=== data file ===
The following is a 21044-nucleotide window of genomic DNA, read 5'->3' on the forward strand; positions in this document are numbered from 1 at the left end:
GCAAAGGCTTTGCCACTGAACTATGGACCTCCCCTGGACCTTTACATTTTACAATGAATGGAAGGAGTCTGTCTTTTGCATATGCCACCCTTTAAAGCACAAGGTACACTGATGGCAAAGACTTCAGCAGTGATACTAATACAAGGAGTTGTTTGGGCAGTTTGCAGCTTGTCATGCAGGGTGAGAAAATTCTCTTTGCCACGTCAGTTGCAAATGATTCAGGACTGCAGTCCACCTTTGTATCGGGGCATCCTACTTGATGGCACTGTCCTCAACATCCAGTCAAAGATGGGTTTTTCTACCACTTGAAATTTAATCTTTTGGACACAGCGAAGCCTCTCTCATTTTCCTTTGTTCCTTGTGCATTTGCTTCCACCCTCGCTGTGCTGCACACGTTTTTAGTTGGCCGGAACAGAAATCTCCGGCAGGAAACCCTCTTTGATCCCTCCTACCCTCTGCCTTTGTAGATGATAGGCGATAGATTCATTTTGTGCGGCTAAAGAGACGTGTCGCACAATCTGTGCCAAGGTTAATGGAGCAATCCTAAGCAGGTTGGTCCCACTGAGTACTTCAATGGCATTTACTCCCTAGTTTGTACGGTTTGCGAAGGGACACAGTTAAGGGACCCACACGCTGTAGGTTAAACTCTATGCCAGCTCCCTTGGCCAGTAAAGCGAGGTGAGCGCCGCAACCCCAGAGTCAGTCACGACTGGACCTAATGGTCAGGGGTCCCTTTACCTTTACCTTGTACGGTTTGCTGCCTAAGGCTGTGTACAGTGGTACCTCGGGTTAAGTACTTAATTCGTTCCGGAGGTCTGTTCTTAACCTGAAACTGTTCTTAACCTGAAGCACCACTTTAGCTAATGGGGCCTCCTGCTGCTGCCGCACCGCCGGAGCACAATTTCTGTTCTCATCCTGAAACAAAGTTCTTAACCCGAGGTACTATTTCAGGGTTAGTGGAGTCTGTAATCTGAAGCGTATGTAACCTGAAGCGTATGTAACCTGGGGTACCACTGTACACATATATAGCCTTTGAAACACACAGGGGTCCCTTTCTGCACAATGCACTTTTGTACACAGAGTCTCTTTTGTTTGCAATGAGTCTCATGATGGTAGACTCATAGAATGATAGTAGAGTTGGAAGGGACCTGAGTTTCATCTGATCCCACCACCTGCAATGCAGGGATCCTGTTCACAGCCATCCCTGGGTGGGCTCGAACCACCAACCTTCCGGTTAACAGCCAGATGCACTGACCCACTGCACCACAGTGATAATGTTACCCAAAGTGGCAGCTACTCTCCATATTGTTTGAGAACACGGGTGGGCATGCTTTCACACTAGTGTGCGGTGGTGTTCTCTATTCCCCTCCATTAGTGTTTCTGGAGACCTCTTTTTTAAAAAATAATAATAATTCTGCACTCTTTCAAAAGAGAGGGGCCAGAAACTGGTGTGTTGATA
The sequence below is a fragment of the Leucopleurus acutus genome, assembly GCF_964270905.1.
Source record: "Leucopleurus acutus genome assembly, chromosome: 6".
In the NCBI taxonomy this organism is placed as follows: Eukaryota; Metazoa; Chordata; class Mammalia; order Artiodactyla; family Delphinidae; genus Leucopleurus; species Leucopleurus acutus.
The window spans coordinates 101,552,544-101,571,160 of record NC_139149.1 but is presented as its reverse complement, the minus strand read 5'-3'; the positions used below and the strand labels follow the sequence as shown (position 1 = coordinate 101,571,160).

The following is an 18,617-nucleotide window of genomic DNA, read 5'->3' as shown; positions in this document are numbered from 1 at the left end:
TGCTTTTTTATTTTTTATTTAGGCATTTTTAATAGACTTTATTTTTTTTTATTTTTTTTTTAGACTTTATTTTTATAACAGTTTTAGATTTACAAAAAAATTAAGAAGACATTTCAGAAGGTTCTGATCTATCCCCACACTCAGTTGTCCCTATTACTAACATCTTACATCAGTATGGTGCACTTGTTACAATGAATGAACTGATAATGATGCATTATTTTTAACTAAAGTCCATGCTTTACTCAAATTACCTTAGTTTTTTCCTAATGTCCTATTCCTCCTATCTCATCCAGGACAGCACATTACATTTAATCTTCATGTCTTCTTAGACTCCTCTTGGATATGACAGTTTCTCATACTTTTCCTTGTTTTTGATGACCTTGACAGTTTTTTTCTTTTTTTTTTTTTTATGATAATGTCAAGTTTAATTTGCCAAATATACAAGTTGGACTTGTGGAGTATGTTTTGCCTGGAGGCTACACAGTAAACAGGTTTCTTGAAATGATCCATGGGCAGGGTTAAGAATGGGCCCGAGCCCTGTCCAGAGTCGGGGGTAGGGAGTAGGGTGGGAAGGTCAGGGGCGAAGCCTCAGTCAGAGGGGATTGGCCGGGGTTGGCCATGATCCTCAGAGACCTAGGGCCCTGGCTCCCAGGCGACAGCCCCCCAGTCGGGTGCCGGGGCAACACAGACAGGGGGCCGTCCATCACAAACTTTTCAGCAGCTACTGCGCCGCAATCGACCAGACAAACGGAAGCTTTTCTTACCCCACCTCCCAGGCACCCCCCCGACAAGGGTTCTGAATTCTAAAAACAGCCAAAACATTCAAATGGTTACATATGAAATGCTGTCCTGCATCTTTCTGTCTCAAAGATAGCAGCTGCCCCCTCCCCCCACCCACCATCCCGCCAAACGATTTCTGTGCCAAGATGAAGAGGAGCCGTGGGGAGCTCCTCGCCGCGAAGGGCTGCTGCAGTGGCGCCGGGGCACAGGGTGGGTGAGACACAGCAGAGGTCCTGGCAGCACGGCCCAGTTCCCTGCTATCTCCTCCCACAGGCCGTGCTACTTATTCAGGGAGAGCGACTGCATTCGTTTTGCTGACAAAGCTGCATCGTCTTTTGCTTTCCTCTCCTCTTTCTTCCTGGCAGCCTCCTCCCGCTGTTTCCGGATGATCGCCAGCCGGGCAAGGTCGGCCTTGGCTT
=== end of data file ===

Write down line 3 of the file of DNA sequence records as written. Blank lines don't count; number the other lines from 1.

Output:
The sequence below is a fragment of the Leucopleurus acutus genome, assembly GCF_964270905.1.